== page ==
II – Psychological Stress in Hospitalized Patients E. ICU or CCU Patients 1. Patients treated in ICU or CCU are at increased risk for depression and delirium (ICU psychosis). 2. Because these patients have life-threatening illnesses, their clinical stability is particularly vulnerable to psychological symptoms. 3. Psychological and medical risk can be reduced by enhancing sensory and social input (eg., placing the patient’s bed near a window, encouraging him or her to talk), and allowing the patient to control the environment (eg., lighting, pain medication) as much as possible
III – Patients with Chronic Pain A. Psychosocial factors 1. Chronic pain (lasting at least 6 months) is a commonly encountered complaint of patients. It may be associated with physical factors, psychological factors or a combination of both. a. Decreased tolerance for pain is associated with depression, anxiety, and life stress in adulthood and physical and sexual abuse in childhood b. Pain tolerance can be increased through biofeedback, physical therapy, hypnosis, psychotherapy, meditation, and relaxation training
III – Patients with Chronic Pain A. Psychosocial factors 2. Depression may predispose a person to develop chronic pain. More commonly, chronic pain results in depression 3. People who develop pain after a procedure have a higher risk of morbidity and mortality and a slower recovery from the procedure 4. Religious cultural and ethnic factors may influence the patient’s support system to the pain 5. Psychological “benefits” (secondary gain) of chronic pain include attention from others, financial gain, and justification of inability to establish social relationships.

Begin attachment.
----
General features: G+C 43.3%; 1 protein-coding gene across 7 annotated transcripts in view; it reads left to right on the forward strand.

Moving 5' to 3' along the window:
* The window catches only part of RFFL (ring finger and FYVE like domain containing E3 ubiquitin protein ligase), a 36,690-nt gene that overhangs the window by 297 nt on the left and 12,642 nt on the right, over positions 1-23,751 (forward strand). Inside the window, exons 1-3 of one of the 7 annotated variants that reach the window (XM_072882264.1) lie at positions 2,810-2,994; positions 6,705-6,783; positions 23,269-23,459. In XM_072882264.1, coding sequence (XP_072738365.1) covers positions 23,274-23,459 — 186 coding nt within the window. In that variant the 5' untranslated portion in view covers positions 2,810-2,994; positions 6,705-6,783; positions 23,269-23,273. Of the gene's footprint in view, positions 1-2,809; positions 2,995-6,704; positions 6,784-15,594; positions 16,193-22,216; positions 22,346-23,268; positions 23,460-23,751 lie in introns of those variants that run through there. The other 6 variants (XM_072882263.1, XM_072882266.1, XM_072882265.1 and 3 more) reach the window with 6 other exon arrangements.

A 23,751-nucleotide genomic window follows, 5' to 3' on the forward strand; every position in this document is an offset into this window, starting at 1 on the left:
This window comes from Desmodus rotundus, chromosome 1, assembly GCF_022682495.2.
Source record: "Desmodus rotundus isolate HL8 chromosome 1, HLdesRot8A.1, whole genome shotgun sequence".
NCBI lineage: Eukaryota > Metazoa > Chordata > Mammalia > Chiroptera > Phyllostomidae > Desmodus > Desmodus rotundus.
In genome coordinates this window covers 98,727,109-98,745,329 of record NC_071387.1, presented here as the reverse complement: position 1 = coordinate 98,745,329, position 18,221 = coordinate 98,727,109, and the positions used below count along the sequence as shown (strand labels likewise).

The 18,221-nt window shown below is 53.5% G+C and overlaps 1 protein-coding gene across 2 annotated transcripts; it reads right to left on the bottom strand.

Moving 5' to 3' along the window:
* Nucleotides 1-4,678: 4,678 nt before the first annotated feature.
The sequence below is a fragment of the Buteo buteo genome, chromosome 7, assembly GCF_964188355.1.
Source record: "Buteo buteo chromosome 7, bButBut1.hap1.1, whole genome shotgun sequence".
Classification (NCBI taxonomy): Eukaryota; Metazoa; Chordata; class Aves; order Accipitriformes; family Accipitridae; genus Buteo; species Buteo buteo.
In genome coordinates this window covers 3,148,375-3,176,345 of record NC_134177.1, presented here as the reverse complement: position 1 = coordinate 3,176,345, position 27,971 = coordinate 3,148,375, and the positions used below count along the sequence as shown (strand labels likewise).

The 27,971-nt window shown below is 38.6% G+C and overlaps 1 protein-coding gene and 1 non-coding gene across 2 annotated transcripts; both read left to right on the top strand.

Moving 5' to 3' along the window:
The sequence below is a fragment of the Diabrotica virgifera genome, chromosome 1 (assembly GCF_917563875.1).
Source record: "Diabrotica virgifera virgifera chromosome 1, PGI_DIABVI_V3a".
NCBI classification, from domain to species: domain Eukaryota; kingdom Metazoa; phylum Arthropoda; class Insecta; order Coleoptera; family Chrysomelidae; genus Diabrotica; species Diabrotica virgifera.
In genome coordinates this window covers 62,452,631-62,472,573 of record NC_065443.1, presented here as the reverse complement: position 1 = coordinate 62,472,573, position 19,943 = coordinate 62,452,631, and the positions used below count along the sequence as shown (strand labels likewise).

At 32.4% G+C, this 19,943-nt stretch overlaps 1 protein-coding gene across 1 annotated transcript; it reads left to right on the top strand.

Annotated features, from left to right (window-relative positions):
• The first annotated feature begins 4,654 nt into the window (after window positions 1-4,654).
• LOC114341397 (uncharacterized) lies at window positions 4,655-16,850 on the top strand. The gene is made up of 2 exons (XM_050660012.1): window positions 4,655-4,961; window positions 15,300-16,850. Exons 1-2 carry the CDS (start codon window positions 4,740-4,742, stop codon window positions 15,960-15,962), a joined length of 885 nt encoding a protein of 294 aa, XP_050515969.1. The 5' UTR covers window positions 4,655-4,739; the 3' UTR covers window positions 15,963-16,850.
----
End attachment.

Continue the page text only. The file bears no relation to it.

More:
III – Patients with Chronic Pain B. Treating pain 1. Pain relief in pain caused by physical illness is best achieved by analgesics (eg., opioids), using patient- controlled analgesia, or nerve-blocking surgical procedures 2. Antidepressants, particularly tricyclics, are useful in the management of pain. a. Antidepressants are most useful for patients with arthritis, facial pain, and headache b. Their analgesic effect may be the result of stimulation of efferent inhibitory pain pathways c. Although they have direct analgesic effect they also may decrease pain directly by improving symptoms of depression
III – Patients with Chronic Pain B. Treating pain 3. According to the gate control theory, the perception of pain can be blocked by electric stimulation of large diameter afferent nerves. Some patients are helped by this treatment 4. Patients with pain caused by physical illness also benefit from behavioral, cognitive, and other psychological therapies, by needing less pain medication, becoming more active, and showing increased attempts to return to normal lifestyle
III – Patients with Chronic Pain C. Programs for pain treatment 1. Scheduled administration of analgesics before the patient requests it (eg., every three hours) is more effective than medication administered when the patient requests it (on demand). Scheduled administration separates the experience of pain from the receipt of medication. 2. Many patients with chronic pain are under- medicated because the physician fears that the patient will become addicted to opioids. However recent evidence shows that patients with chronic pain easily discontinue the use of opiods as the pain remits 3. Pain pts. are more at risk for depression than for addiction
III – Patients with Chronic Pain D. Pain in children 1. Children feel pain, and remember pain as much as adults do 2. Because children are afraid of injections, the most useful ways to administer pain medication to them is orally, transdermally, or in older children and adolescents, via PCA
IV – Patients with AIDS A. Psychological stressors. AIDS and HIV-positive patients must deal with particular psychological stressors not seen together in other disorders 1. These stressors include having a fatal illness, feeling guilt about how they contracted the illness and about possibly infecting others, and being met with fear of contagion from medical personnel, family, and friend. 2. HIV-positive homosexual patients may be compelled to “come out”. 3. Depression is commonly seen in AIDS patients 4. Medical and psychological counseling can reduce medical and psychological risks in HIV positive pts.